Margaret Y. Hwang, Ph.D.

Rising Technical Contributor Award

Margaret Y. Hwang, Ph.D., Rising Technical Contributor Award, Headshot

Margaret Y. Hwang, Ph.D.

Dow Inc.

For significant research contributions that advance understanding of fluid mechanics, mixing, and particle technology; and for widespread, positive impact on process safety and product quality.

Margaret Y. Hwang, Ph.D., is an associate research scientist in the process R&D department of Dow Performance Silicones. In this role, she employs a combination of fundamental calculations, experiments, and computational fluid dynamics to study a wide range of transport phenomena, including solids dispersion and other mixing processes. Dr. Hwang has performed troubleshooting for immediate manufacturing concerns, developed and improved processes, designed new capital installations, and advanced the fundamental understanding of multiphase mixing, such as filler incorporation and emulsification.

Dr. Hwang has also impacted process safety. In one instance, she used computational fluid dynamics modeling to identify cooling water shortcutting in the jacket of a reactor, which had the potential to cause hot spots in the event of a runaway reaction. Her recommended modified design improved heat distribution across the entire vessel and minimized hot spots, ensuring operation within structural integrity limits.

She is frequently called upon by manufacturing and engineering teams for her expertise in mixing. In 2020, she was presented with Dow’s prestigious Technology Center Award for her contributions to improved capacity in a plant, and ensuring batch uniformity when blending a paste into a polymer. She worked with colleagues and conducted a set of scaled-down lab experiments to determine controlling factors for mixing, which she used to design final process settings. This overall global technology advancement is valued in the tens of millions.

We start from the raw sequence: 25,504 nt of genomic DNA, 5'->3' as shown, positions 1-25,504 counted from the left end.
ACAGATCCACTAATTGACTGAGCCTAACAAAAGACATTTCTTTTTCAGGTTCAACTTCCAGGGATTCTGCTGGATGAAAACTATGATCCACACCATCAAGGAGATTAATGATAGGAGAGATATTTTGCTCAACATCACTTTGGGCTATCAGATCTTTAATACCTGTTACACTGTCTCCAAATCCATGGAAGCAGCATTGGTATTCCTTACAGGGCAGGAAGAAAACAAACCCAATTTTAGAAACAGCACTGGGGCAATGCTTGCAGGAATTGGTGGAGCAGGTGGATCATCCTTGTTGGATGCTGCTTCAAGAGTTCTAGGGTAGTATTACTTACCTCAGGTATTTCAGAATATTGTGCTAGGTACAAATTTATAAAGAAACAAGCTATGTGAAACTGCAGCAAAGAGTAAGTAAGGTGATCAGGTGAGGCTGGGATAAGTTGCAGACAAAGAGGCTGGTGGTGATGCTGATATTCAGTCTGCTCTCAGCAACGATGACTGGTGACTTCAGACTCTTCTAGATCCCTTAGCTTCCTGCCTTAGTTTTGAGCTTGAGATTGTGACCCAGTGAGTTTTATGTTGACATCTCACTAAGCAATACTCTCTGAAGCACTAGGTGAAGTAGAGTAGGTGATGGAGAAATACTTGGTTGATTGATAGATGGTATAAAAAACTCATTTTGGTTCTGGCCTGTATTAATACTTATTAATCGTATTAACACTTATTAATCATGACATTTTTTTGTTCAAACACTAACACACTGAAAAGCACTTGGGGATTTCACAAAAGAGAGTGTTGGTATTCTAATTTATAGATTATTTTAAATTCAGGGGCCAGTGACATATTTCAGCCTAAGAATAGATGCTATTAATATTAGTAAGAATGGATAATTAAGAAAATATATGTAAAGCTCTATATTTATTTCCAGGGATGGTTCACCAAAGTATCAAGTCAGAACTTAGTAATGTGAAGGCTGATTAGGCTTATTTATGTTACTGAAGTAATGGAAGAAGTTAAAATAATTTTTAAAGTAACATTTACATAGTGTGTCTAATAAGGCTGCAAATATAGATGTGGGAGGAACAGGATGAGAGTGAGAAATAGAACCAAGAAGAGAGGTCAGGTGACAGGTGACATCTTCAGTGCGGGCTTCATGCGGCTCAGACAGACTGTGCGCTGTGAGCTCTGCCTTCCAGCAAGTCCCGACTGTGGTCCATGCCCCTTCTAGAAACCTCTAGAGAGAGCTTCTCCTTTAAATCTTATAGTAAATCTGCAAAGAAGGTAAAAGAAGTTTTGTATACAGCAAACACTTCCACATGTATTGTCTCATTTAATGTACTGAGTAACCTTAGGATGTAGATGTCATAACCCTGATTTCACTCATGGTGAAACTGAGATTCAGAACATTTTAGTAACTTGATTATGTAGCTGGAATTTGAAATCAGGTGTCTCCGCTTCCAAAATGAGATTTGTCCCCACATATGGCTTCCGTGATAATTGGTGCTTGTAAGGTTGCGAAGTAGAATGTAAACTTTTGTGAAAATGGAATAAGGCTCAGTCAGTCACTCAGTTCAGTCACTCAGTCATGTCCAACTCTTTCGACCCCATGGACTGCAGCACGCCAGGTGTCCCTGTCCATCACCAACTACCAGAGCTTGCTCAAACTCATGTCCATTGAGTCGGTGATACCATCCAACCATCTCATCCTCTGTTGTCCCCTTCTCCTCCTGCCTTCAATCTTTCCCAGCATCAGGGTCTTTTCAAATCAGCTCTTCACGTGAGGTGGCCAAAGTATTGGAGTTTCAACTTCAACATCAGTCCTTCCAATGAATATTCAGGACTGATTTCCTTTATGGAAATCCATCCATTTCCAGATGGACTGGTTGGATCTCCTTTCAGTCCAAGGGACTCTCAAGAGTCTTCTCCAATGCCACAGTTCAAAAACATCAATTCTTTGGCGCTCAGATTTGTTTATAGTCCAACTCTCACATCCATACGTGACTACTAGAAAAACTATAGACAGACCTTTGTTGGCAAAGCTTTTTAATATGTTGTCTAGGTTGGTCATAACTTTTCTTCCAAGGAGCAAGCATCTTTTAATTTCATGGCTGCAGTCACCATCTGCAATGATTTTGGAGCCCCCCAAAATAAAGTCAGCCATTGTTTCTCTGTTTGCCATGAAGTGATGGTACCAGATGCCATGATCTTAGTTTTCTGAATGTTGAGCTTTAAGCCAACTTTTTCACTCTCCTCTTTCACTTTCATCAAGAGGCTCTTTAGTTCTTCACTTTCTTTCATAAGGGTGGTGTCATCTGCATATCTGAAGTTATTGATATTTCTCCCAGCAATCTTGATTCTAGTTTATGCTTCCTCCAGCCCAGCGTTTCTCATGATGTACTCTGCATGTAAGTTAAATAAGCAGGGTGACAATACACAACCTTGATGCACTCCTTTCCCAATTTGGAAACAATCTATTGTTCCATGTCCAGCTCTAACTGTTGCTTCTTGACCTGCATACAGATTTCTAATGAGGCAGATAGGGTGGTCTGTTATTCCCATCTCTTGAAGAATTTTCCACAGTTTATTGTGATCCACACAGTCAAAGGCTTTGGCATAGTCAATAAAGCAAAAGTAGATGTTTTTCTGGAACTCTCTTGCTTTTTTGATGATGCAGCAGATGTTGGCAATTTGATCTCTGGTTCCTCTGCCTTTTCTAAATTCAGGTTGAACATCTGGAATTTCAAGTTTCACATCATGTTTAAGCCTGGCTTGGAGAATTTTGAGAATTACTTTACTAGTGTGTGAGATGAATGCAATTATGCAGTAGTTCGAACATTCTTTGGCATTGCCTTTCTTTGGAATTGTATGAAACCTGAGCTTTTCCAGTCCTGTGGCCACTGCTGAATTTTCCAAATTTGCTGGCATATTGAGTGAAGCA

Also an emulsification expert, Dr. Hwang tackled the expensive, complex problem of direct modeling droplet breakup and emulsification in industrial processes. She developed a novel model that combined computational fluid dynamics, droplet breakup theory, and experimental correlations to predict reasonable droplet size distributions without fully modeling every breakup event. Dr. Hwang’s simplified particle size distribution model’s results were presented at the American Institute of Chemical Engineers annual meeting in 2019.

Dr. Hwang has been a proponent for STEM outreach and SWE throughout her career. Her SWE journey began at Purdue University. As multicultural chair of Purdue SWE, she raised the committee’s visibility with regular events, leading the section to receive the Boeing Multicultural Program Award in 2011. Later, she served as membership vitality director, managing recruitment and retention of nearly 400 members. Currently, she develops virtual outreach activities and helps lead the nominating committee for the SWE Mid-Michigan Section.

She holds a B.S. from Purdue University and a Ph.D. from the University of California, Berkeley, both in chemical engineering. As part of her dissertation research, she used microfluidics to create a library of microparticles and characterized the dynamics of complex fluids and suspensions. In addition, she identified new flow behavior of confined soft microparticles, resulting in a novel method to quantify particle stiffness.

Outside of work, Dr. Hwang enjoys bicycling, curling, cooking, crafting, and combining the last two into the occasional themed party.

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